Getting the Message Across
On-the-job training can help eliminate workers' confusion about or complacency toward warning symbols.
- By Mary Lesch
- Dec 01, 2004
INTENDED to remind workers of safety hazards, warning signs are not necessarily the quick and easy safety reminders they are supposed to be. Because of overexposure, workers may become used to the signs and ignore or become immune to the message, placing themselves in a dangerous situation. Additionally, the sign's message, which uses universally accepted symbols designed to cross over multiple languages and cultures, is often so generic or abstract that it fails to adequately convey the nature of the hazard.
To improve the effectiveness of warning signs, use on-the-job training to help eliminate any confusion--and complacency--that may surround a safety message. A recent study from the Liberty Mutual Research Institute for Safety shows a 20 percent improvement in comprehension of warning symbols by individuals who receive training using accident scenarios.
To start your training program:
* Walk around your operations and observe how your employees work. Do they notice the posted warning signs, or do they walk right past them? Do employees consistently adhere to safety procedures, or do they take short cuts?
* Look over your loss history. Which parts of your operation generate the most accidents? Are there trends when accidents occur more frequently, such as during busy periods or when employees cover for one another?
* Take a close look at current warning signs. Are the signs legible, or are they old, faded, and hard to read? Do the signs meet current safety standards, such as a picture indicating the hazard instead of an outdated, text-only warning? Machine manufacturers are great resources to tap into when searching for the most appropriate replacement signs.
Heeding the Warnings
Once you've done your research, you're ready to start your on-the-job training program.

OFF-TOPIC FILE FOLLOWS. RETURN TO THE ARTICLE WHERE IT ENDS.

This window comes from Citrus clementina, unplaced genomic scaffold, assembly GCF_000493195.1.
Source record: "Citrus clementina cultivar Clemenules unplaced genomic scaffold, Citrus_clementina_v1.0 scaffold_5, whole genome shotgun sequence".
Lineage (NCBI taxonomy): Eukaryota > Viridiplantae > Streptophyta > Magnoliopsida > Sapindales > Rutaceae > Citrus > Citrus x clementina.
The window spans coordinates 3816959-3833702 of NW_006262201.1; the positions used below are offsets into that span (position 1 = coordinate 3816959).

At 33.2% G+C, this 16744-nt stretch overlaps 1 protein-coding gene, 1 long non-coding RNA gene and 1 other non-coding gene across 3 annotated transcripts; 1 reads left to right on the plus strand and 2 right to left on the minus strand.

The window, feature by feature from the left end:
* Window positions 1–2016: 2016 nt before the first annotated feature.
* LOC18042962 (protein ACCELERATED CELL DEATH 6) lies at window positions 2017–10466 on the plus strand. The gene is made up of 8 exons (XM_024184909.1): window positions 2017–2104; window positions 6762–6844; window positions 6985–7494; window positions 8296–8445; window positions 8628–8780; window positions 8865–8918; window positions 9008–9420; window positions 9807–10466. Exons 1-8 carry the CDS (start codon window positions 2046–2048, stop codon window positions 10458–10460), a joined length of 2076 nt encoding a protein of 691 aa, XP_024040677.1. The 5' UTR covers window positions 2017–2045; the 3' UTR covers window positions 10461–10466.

Organize your training by first discussing typical equipment operating procedures out on the plant floor: how the machine operates, what happens when it jams, and how to know when it needs maintenance. Describe, but do not demonstrate, the wrong way to approach a problem, along with the consequences of not doing the job safely.
Point out the warning signs to make the connection to the hazard. Then tell employees how to fix the problem the right way.
Often, the shortcuts workers develop to solve a problem or speed up production reduce their safety. This is especially true with long-time employees who may have developed unsafe habits that could harm themselves and new employees they might train.
By using accident scenario training, you emphasize the true consequences of safety shortcuts and help employees avoid being in these situations:
* A worker climbed into a confined space without a respirator to quickly check out a problem. He couldn't hold his breath as long as he thought, and the fumes quickly overcame him. Unfortunately, several of his co-workers also died as each one entered the space to save him and were overcome by the same fumes.
* Employees working on a printing press found the easiest way to clean the rollers was to run a rag over them during operations. Sadly, one day the rollers caught the rag, pulled in a worker's hand, and "degloved" it--peeling the skin right off.
* Instead of locking out a stone crushing machine for maintenance, a worker simply stopped the hammers and climbed in to check out a problem. While he was under the hammers, an employee turning on another machine accidentally threw the wrong switch, crushing his fellow worker to death.
Reinforcement and Resonance
To ensure that any employee you train heard--and understood--what you were saying, ask an open-ended question at the end of training, such as: Tell me what you will do if a jam occurs or the belt jumps?
Added benefits of this training are the results with new employees and employees of varying language backgrounds, who better understand your operations regardless of their relative unfamiliarity with the industry or the language.
Your goal is to have your employees return home as healthy as when they arrived. Use accident scenario training to reinforce the meaning behind warning signs so their messages will not only be clear, but also will continue to register with your employees long after they stop "seeing" the sign.
This article originally appeared in the December 2004 issue of Occupational Health & Safety.